When Does Social Media Engagement Become Cynical Marketing?

Posted on October 23rd 2012

When Does Social Media Engagement Become Cynical Marketing?

More brands are competing for less space. That’s the reality we’re faced with following Facebook’s recent changes to Edgerank.

Facebook reach halved

Research from Socialbakers suggests that a post’s average reach has halved. No doubt this is partly because users are ‘liking’ an increasing number of brands who are posting more often, but it also reflects Facebook’s efforts to drive advertising and increase revenue.

Facebook say the goal is to improve the quality of content in the newsfeed and their advice to brands is that “all content should be as engaging as the posts you see from friends and family”. A quick look at my own newsfeed suggests this should not be too challenging, but the message is clear; only your most engaging posts will reach your audience.

In order to drive this engagement, many Pages are shamelessly pushing out cynical calls to action with very tenuous links to the brand. Examples such as “click Like if you think kittens are cute”, “click Like if you love Friday’s”, or even better “click Like if you think this is such sad news” are far too common. John Morter, the man behind the Rage Against the X-Factor campaign, has even created his own Facebook Page to highlight some of the worst culprits and share a few ‘engaging’ posts of his own (see below).

Image

Lowered reach should force brands to think long and hard about their content and its quality.

Research by Facebook tells us that posts related to the brand generate the most engagement and after all, that is why your community has chosen to connect with you in the first place. This does not mean that you should avoid ‘light touch’ posts altogether. On the contrary, even the most mundane of requests can trigger an avalanche of word-of-mouth referrals. Instead, it is possible to draw a line between light-touch but brand-related posts and completely unrelated and cynical ruses.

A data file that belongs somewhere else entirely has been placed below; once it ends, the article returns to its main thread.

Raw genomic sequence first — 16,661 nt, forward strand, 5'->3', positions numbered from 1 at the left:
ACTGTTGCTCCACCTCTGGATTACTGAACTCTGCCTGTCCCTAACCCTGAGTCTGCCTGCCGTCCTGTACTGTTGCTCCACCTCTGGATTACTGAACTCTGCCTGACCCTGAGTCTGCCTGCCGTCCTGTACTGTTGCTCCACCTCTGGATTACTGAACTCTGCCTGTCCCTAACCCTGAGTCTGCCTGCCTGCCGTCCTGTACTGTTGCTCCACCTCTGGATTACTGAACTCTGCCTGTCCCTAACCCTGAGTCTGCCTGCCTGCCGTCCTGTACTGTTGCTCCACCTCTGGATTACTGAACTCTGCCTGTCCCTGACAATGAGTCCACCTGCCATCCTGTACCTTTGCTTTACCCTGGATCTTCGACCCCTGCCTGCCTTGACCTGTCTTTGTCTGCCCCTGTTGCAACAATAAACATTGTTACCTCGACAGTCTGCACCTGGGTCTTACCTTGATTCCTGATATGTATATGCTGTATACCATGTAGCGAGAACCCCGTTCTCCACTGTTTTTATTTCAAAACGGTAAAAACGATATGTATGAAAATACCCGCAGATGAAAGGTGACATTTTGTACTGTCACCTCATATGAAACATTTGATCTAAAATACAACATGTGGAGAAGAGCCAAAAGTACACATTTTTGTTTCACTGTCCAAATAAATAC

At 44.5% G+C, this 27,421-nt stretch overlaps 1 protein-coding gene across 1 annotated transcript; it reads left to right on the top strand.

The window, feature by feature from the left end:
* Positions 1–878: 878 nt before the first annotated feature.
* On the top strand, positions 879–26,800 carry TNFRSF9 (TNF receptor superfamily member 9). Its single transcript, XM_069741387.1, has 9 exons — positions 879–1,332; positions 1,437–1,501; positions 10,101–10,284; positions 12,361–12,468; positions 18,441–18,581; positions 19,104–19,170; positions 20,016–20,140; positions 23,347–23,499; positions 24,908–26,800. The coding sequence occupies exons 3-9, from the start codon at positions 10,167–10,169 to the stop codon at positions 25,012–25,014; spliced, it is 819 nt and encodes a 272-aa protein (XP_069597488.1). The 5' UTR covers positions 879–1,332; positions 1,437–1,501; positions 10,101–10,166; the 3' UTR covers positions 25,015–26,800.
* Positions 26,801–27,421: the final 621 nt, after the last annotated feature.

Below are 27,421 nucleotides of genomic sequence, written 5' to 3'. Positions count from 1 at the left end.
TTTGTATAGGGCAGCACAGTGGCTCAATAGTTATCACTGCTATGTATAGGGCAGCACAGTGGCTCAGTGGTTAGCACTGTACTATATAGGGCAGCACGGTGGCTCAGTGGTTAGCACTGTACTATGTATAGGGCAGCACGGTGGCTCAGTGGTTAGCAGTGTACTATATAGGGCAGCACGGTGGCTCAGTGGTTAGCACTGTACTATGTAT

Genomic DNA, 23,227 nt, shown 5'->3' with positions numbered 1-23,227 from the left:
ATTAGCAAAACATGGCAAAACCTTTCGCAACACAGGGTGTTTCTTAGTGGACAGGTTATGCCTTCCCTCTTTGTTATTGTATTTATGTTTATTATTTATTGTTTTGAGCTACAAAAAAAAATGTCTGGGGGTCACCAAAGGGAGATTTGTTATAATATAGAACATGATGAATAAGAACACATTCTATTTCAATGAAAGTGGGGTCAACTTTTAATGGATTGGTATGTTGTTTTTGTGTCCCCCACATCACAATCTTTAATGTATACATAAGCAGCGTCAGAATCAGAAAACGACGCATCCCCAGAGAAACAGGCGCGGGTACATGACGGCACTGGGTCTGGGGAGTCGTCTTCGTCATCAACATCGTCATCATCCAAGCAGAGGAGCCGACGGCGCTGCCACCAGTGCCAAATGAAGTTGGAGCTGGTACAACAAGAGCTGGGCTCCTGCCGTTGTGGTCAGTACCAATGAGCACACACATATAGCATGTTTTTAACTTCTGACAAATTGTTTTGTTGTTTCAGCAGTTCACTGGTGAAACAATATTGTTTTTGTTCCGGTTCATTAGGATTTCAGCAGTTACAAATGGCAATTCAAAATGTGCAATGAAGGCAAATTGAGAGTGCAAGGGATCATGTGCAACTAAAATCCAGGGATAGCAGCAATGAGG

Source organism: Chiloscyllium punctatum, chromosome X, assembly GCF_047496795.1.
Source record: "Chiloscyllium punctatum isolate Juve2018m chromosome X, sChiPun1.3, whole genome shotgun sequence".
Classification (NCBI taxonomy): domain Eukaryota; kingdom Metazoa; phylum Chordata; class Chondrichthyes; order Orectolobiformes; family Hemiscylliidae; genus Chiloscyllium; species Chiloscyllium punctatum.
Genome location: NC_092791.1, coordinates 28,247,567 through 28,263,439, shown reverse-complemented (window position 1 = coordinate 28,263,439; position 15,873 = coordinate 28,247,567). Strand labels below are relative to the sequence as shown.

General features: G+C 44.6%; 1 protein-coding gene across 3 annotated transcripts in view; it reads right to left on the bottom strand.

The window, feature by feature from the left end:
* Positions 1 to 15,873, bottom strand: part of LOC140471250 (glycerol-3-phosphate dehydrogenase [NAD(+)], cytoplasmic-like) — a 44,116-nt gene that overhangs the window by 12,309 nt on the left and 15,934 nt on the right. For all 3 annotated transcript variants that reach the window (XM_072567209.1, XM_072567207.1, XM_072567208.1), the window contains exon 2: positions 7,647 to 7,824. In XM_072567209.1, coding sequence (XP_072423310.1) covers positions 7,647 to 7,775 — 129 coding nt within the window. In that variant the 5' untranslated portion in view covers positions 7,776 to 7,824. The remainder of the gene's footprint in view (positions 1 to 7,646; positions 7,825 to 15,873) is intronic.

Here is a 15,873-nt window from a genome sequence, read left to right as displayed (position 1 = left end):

On October 25th I will be hosting a panel discussion at Social Media Marketing 2012 London which will look these kinds of engagement strategies. Are these simply examples of companies talking to customers in friendly, every-day terms, or will consumers gradually get wise to "engagement tactics" and switch off altogether, just as they have with advertising? Time will tell.
lbrynleyjones

Luke Brynley-Jones

CEO, Our Social Times

Having worked with clients as varied as British Airways, YMCA and Mecca Bingo over the past 12 years, Luke Brynley-Jones is one of the UK’s most experienced social media consultants. Founder of social media marketing blog and events company,Our Social Times, Luke is a regular conference host and speaker.

See Full Profile >

Comments

MXYZ_
Posted on October 23rd 2012 at 11:48PM

I love John Mortors page. The most shameful post shared from his Facebook Page that I've seen was only used a couple of days ago via Kia Worldwide Motors of an African girl crying. The overlaying text read: Click 'Like' to stop her tears. Some of these tactics are getting beyond a joke - and I would be surprised to know of any brands who are actually garnering any ROI out of this.

Unfortunately, many strategists are forced to comply to these sorts of posts from traditional marketers who think higher numbers of likes and fans actually correlate to ROI in social media.